You can quote me on this: You haven’t been to a party until you’ve been to Oktoberfest. Seriously, this festival can put Vegas to shame if you let it.
Matt and I were only in Munich for two days, and needed to maximize our days by seeing the city and experiencing Oktoberfest. After arriving at 6am on the first day (after three hellish night trains and half an hour of sleep), we chose to explore Munich by doing a walking tour and having some beer on our own, and decided to go to Oktoberfest full force on our second day.
Full force we did. We woke up early on day two to beat the washroom rush at the tent, and were able to get ready and brush our teeth in front of a real mirror! We took the tram, and walked through the gates of the festival by 930 am. I was told we had to get there early if we wanted to get a table.
First impression: it was not what I expected. I pictured Oktoberfest to be a giant beer garden outside with actual tents dividing the areas. It is actually set more like a carnival with rides, and games. The tents were lined up along the outside of the main path, but looked more like buildings than tents. Without any prior research on the different tents, we chose Hackerzelt based on the line forming outside of it: “everyone must be wanting to go into this one for a reason!”, and waited with the crowd. We later found out that this was one of the biggest tents at Oktoberfest (it holds almost 10,000 people), and that it attracts more Germans than some of the other tents do. We ended up having so much fun that we didn’t even think about exploring any of the other places, so unfortunately I can’t tell you how the rest of the tents compare (maybe I can make it there again to find out!). You can read about and compare all of the tents at Oktoberfest here.
At 10am, the doors opened, and we filed into the massive room. We were able to have our pick of tables, and chose to sit close to the band. Staff were already walking around to sell pretzels and take beer orders. I obviously took a pretzel, but thought we should wait until at least 1030 before ordering a litre. Oktoberfest seemed to be pretty tame at this point.
As the clock ticked, the crowd quickly began to thicken. People started asking if they could sit at our table (Germans speak FANTASTIC English, FYI!), and we were finally able to have conversations with people other than each other. We learned quickly that contrary to being told prior to Oktoberfest that it was just for tourists, we were surrounded by Germans taking vacation time from work to celebrate!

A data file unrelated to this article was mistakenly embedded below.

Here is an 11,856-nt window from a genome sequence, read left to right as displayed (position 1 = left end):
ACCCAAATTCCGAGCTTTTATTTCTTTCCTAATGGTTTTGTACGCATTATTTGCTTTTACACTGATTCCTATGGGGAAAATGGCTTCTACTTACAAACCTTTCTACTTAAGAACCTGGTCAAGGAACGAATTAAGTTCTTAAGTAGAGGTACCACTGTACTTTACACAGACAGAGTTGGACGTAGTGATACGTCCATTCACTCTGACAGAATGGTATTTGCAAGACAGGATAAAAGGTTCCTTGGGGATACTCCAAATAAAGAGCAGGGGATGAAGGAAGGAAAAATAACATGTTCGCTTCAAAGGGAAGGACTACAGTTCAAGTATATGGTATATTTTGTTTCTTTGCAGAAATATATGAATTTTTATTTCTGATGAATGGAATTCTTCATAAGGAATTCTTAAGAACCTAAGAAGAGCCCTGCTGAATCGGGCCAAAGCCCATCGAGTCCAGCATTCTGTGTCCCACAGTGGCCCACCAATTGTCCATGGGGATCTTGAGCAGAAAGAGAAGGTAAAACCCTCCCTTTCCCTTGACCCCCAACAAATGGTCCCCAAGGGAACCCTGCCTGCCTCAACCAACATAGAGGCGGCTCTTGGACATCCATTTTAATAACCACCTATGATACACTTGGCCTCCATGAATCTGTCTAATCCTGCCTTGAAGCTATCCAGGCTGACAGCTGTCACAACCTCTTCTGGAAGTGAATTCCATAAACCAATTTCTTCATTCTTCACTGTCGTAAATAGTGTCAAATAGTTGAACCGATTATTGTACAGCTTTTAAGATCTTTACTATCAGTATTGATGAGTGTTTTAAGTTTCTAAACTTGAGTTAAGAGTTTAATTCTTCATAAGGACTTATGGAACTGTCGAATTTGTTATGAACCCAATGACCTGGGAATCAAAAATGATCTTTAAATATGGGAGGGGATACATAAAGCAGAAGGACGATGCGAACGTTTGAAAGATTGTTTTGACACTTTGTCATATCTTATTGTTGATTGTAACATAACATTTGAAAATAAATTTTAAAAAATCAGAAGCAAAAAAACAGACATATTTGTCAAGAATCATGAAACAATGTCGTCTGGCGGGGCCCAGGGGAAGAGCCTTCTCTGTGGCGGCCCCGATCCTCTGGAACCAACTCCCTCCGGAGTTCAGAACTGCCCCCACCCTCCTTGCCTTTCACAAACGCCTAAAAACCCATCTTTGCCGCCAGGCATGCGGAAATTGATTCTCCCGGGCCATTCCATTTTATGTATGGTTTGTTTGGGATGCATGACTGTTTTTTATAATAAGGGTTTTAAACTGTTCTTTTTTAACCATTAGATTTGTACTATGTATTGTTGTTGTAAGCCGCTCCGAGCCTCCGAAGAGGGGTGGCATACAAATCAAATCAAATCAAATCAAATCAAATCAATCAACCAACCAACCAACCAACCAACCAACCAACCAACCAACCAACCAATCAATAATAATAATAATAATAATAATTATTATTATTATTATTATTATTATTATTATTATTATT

We ordered our first round of beer, and started looking at the lunch menu. Oktoberfest menus do not translate for English speaking visitors. A few men beside us ordered a plate which looked amazing, so I got them to point to what they had on the menu and went ahead with that. You can get by in any country if you pay attention to the locals. Sausage and potatoes filled my plate, and I was set to wash it down with a few more litres! If you have ever wanted to try German food, Oktoberfest is the place to try it! HOW do they make those fantastic potatoes?! Someone needs to share that recipe with me asap- my mouth is watering just thinking about them!
The rest of the day flew by. The band started, and the tables filled to the point that no one sat anymore, and everyone stood dancing. The servers stopped taking orders, and instead walked around with fistfuls of litres that they handed out to anyone needing a refill. Matt and I were in beer heaven (or Bavarian Heaven as our tent translated to)! We made some friends, yelled “prost!” a few too many times, and laughed until I dragged Matt out of the tent at midnight. We had a train to catch at 530 the next morning, and I knew as it was, it was going to be almost impossible to make it.
If you ever have the chance to be visit Germany, I highly suggest you try to plan your trip around Oktoberfest. Even just writing this post brings a smile back to my face- I loved the atmosphere that was created by the different generations of Germans all under one roof, and would go back there again if I could!
If you are planning on going to Oktoberfest, I have a few tips for you:
- Get an outfit! Friends at home laughed when they saw that we bought outfits for Oktoberfest- but I promise that you will stick out like a sore thumb if you DON’T wear one! We got ours from the train station in Munich because everywhere else was closed on the Sunday that we arrived. My Drindl cost me €45 and Matt’s Lederhosen were €60. You can probably get better deals (and better quality) if you find some online in advance. If you are planning on going to Oktoberfest this year, I suggest you start keeping an eye out for them now!
- Book your accommodations early (I cannot stress this enough!) Matt and I stayed at The Tent where we stayed for €100 total for two nights. We had to book in February to guarantee this booking.
- You don’t have to spend a lot of money to have a great time. Each litre of beer was around €10. As you can imagine, (unless you stand on the table to chug the litre back, like this champ did FOUR times) it takes quite a while to drink that litre. Matt and I had €150 with us for the day (I remember because that was all of the cash that we had left at the time), and even though we spent every last drop of it, it lasted us through lunch, pretzels, and enough litres that we both lost count. You can obviously spend less if you don’t stay there for 15 hours like we did, but you can also spend more if your heart desires.
- Apparently it is illegal to stand ON a table in Germany! I found this out when locals laughed at me when I did it. You have to stand where you would normally sit, but cannot stand on the table itself. Matt and I both had matching shin bruises the next day from leaning on the table top all night.
Have you ever been to Oktoberfest? What were your thoughts?
Are you planning on going to Oktoberfest this year? Let me know if you have any questions!